In 2011, Clayton Christensen wrote The Innovative University, detailing the reasons why big disruptions would soon be coming to higher education both in the US and around the world. Globalisation, changing student enrolment profiles, emerging student markets and outdated business models were among the factors driving the need for change.
Three years ago, massive open online courses (Moocs) and flipped classrooms were heralded as the disruption that would change forever the way that knowledge is delivered. The impact of Moocs on higher education delivery will be debated for years to come. But today we know that they have not replaced students in bricks-and-mortar classrooms.
In 2015, competency-based degree programmes received a great deal of attention as the next big disruption in higher education. While gaining in popularity, competency-based programmes have not replaced the traditional way of awarding credits.
This year, several articles and conference presentations have been made on big data and predictive analytics and the impact on several aspects of higher education, from predicting which students will enrol, which students are likely to graduate, and which students will become active alumni.
With regard to student enrolment, big data and predictive analytics has the ability to construct analytical databases that can provide college administrators with speedy, actionable information in order to make smart enrolment decisions and allocate both staff time and financial resources to increase enrolments from existing markets while building new ones.
From a student’s perspective, big data and predictive analytics can be used to create a shortlist of colleges that best fit the applicant’s profile. For example, Cialfo, a Singapore-based college prep course, combines traditional tutoring with data analytics to help college applicants. Its algorithms, based on thousands of data points, can guide the applicant to those colleges and universities that best match the applicant’s profile.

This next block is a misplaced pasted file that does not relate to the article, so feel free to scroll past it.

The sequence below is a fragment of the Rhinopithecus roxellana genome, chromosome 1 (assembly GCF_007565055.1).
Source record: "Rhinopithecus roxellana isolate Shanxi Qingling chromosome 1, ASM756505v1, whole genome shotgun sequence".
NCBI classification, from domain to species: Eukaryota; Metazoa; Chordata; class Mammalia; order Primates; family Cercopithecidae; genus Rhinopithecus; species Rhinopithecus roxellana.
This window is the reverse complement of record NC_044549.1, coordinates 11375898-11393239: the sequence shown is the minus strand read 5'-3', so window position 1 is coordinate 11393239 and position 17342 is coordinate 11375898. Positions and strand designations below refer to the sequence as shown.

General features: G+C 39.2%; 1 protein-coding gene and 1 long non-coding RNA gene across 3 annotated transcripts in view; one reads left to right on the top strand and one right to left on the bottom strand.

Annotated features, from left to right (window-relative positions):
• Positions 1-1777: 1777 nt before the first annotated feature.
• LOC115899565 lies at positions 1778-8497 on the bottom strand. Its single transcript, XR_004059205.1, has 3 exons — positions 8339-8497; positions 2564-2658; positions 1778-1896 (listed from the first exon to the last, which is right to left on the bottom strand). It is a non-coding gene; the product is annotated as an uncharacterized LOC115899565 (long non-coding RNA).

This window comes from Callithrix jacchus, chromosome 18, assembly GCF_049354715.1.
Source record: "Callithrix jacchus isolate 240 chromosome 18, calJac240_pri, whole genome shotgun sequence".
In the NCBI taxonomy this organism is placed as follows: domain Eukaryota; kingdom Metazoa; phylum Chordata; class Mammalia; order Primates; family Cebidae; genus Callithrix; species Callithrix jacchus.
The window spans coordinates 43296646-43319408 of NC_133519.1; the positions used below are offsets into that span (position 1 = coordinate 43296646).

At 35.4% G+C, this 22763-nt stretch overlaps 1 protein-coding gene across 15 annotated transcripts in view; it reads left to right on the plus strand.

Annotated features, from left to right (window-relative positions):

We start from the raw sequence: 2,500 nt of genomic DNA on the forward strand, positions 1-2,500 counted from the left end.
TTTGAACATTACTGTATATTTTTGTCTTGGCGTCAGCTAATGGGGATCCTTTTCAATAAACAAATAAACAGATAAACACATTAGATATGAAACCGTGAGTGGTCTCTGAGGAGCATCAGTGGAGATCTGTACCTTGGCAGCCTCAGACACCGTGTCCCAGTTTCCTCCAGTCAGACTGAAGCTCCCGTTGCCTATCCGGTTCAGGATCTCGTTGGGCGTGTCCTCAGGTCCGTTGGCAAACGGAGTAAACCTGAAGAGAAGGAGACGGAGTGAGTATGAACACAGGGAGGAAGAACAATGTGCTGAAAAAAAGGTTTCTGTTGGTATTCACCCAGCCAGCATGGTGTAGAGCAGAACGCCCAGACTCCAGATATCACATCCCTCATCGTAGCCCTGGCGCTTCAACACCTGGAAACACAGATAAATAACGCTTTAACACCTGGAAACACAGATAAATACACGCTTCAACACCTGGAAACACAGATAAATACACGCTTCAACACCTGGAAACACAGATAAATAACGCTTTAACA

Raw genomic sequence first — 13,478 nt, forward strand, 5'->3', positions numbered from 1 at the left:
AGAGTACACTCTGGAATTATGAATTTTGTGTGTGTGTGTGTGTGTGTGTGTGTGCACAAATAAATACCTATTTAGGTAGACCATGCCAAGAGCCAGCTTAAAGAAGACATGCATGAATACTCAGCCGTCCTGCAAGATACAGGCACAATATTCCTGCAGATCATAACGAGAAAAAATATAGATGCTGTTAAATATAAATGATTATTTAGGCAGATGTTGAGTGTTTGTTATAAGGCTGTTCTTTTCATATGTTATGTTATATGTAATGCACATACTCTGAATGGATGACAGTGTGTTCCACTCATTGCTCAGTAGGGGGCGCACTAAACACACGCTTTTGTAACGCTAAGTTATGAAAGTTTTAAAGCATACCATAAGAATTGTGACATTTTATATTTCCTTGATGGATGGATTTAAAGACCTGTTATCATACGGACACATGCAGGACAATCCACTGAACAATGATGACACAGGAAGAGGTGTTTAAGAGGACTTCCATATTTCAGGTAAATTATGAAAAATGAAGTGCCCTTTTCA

With regard to predicting which students are likely to graduate, big data and predictive analytics have the ability to help college deans create a set of assumptions as to which students are likely to persist and which are likely to drop out and why.
Since most colleges and universities worldwide have created strategic plans that include increasing international student enrolments, it is reasonable to extend the benefits of big data and predictive analytics to guide strategic international planners to capture the information needed to determine why prospects from a particular country decide to apply, and enrol, and why prospects from other countries do not.
What was the application trigger point, and what behavioural information can be applied to better recruit and enrol international students? Instead of building strategic international plans based on what internal marketers have determined are the reasons why international students should apply, big data and predictive analytics can inform recruiters as to the real reasons prospective students applied and at what point in the application process they reached their decisions.
This information can inform international strategic planners and recruiters about the parts of their branding proposition that are resonating with international applicants – and which parts are not.
With this information, international strategic planners can create evidence-based international strategies and change recruitment plans in real time as opposed to waiting for end-of-the-year results. Big data information and predictive analytics can assist international recruiters to prioritise geographical markets for international recruitment and target resources accordingly. This kind of information can save colleges and universities resources allocated to agents, international conferences and fairs, and international travel.
I am not suggesting eliminating any of these parts of strategic international plans. But I am suggesting using big data and predictive analytics information to make data-driven decisions on which agents, which conferences and which countries are best to invest recruitment funds. I am suggesting making strategic international recruitment plans based on evidence.
Where to begin? I have four recommendations.